[Read more…]

Book Review-Bread and Wine by Shauna Niequist

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Bread and Wine: A Love Letter to Life around Tables with Recipes Shauna Niequist

Grand Rapids, Michigan: Zondervan, 2013.

Emotional Response-4

Scholarly Response-3

For those who don’t know me, it is probably good for you to know that I don’t cook. I was blessed to marry an amazing cook who loves experimenting in the kitchen. I am happy to be the sous chef (sometimes), stay out of the way (most of the time), eat the food that is lovingly prepared, and do the dishes. Knowing this, it might be funny to know that I love reading about food-how to prepare it, how to have a dinner party, where food is grown. I don’t want to prepare the food, but I am fascinated by food. And I love to gather around the table as much as Shauna Niequist does. I love sharing a meal with others. I appreciate how she makes the connections because other tables and the communion tables. They are all opportunities for us to gather together, share today, learn together, be together.

This book is a collection of her stories and recipes. At the end, she shares the idea of a book group reading a section of the book (there are four) and gathering together to discuss it over dinner using the foods mentioned in that section. I think that is a perfect way to read this book. Or, you can read it like I did-by myself hoping someone would make these foods, so we could share them together. I’d recommend this book to anyone who enjoys stories, anyone who needs reminders of how God is present with us, and anyone who believes there is a connection between what we do on Sunday mornings and what we do the rest of the week.

“What’s becoming clearer and clearer to me is that the most sacred moments, the ones in which I feel God’s presence most profoundly, when I feel the goodness of the world most arrestingly, take place at the table” (13).

“When you eat, I want you to think of God, of the holiness of the hands that feed us, of the provision we are given every time we eat. When you eat bread and you drink wine, I want you to think about the body and the blood every time, not just when the bread and wine show up in church, but when they show up anywhere–on a picnic table or a hardwood floor or a beach” (17).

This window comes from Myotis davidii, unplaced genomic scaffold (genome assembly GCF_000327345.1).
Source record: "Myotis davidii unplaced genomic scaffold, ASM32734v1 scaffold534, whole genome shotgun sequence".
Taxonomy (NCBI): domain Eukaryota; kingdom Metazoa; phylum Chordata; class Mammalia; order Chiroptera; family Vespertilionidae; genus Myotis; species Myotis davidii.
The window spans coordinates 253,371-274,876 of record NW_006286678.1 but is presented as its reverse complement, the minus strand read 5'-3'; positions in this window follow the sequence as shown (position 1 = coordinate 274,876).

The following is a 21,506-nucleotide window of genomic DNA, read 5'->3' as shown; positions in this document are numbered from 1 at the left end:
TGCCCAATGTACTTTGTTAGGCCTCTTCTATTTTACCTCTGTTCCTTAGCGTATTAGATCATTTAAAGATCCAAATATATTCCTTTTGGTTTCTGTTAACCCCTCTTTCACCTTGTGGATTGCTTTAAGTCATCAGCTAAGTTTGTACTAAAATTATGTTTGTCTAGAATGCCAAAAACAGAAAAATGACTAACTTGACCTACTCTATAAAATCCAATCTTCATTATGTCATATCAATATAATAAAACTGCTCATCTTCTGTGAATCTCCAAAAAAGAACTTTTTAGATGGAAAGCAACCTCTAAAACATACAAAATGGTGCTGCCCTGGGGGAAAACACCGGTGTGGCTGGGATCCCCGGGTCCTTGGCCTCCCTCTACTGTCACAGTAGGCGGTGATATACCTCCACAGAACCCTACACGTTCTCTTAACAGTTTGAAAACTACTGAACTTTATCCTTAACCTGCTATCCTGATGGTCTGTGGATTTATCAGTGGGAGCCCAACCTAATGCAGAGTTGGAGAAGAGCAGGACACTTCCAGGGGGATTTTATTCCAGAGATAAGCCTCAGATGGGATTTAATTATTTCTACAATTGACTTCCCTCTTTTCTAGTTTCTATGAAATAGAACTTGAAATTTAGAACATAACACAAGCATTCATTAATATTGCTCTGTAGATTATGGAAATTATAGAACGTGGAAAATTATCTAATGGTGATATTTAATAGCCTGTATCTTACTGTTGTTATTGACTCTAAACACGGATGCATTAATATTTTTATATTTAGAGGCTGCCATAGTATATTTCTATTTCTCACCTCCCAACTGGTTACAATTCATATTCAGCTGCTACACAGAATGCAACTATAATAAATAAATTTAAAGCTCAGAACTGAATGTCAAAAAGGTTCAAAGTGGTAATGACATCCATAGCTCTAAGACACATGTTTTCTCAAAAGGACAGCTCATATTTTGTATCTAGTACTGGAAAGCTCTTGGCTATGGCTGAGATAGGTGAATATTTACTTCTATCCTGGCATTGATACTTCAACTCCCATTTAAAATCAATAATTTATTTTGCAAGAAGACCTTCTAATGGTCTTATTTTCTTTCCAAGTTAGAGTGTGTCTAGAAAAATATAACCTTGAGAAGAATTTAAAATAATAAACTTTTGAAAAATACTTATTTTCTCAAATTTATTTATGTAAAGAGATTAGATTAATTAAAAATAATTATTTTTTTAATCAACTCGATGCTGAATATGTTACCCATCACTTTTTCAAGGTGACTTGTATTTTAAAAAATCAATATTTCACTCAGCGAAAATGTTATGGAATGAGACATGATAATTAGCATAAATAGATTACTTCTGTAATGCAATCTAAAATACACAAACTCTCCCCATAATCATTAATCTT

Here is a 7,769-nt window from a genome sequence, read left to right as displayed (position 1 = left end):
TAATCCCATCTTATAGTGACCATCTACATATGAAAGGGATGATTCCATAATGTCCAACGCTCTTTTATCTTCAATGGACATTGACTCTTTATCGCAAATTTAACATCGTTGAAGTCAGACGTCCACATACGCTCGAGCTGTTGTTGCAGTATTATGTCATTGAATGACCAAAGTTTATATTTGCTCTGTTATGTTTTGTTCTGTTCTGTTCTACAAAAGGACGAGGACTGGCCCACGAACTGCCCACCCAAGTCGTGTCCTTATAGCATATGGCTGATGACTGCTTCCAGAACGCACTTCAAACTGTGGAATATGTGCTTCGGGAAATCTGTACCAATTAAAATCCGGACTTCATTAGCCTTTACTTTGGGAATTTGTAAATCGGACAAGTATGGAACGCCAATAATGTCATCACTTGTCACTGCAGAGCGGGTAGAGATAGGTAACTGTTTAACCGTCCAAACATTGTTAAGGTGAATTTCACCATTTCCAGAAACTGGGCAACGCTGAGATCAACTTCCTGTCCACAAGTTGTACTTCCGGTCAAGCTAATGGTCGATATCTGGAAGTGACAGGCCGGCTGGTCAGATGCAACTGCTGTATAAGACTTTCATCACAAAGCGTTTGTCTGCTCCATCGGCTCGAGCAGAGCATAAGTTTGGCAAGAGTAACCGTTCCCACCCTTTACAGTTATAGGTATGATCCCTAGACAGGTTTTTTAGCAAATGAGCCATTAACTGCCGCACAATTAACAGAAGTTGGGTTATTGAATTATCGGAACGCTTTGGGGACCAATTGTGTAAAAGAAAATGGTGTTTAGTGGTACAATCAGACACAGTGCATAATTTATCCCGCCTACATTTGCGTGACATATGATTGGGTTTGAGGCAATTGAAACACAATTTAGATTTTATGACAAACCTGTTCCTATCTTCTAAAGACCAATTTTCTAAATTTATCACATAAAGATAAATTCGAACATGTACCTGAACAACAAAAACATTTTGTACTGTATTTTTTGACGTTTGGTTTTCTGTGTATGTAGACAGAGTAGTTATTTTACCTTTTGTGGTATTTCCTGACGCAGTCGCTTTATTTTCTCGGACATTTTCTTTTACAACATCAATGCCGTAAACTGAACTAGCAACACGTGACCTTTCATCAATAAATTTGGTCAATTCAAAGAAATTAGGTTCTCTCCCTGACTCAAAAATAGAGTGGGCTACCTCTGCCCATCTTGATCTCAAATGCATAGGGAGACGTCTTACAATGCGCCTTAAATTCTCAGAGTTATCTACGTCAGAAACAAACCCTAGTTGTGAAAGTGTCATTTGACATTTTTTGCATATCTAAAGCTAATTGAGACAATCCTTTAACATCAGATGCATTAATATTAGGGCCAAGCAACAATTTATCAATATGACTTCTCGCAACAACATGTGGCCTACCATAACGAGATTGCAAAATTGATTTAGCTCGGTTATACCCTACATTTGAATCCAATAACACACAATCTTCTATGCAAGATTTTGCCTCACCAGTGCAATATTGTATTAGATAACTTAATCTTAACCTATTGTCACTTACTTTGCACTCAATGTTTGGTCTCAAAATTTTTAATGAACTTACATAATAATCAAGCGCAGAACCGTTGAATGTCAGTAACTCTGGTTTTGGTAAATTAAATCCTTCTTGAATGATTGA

“My friend Shane says the genius of Communion, of bread and wine, is that bread is the food of the poor and wine the drink of the privileged, and that every time we see  those two together, we are reminded of what we share instead of what divides us” (251).


“The table is where time stops. It’s where we look people in the eye, where we tell the truth about how hard it is, where we make space to listen to the whole story, not the textable sound bite” (257).

Book Review-With Burning Hearts by Henri Nouwen

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With Burning Hearts: A Meditation on the Eucharistic Life  Henri J. M. Nouwen

Maryknoll, New York: Orbis Books, 2003 (illustrated version).

Emotional Response-5

Scholarly Response-4

My response-

Using the story of the walk to Emmaus (Luke 24) as his guide, Nouwen invites us to sit with the sacrament of communion and find ways to bring the awe and wonder back to this sacrament.

We are reminded that we can bring our broken hearts to Christ’s table and there we will be joined with others who have broken hearts too. We are called to respond to our losses not with resentment but with gratitude (34). Nouwen urges us to take responsibility for our part in human brokenness. Only after accepting responsibility can we respond in gratitude.

I first read this book while in the midst of deep grief and wondered how do you hold in your heart all nature speaking of her and the new beginning when you still miss her so much? After much reflection, the answer is to come to the table as I am and be willing to be transformed. Eating at Christ’s table and being part of a faith community doesn’t immediately remove your pain. It does give you a place to share with others who have had pain in their lives. It gives you a place to be a giver and a receiver and a call to go out into the world with what you have learned. The word transforms us and transforms our worldview.

“That’s the Eucharistic life, the life in which everything becomes a way of saying “Thank you” to him who joined us on the road” (126). I recommend this book to anyone who wants to think more about living a life filled with thanksgiving. While the book is not challenging to read, it may challenge the way you think about others, the sacrament of communion, and yourself. [Read more…]

Book Reviews

How my book reviews work-

1-I evaluate the books based on two responses. Each response can receive up to 6 points.

     Emotional Response

Did I enjoy reading it?

Was I moved?

     Scholarly Response

Did I learn something?

Did I find what I was reading to be well-researched and correct?

2- I’ll share some my thoughts on the book including the groups or people to whom I’d recommend the book

3-I will conclude with some insights or quotes I found useful from the book.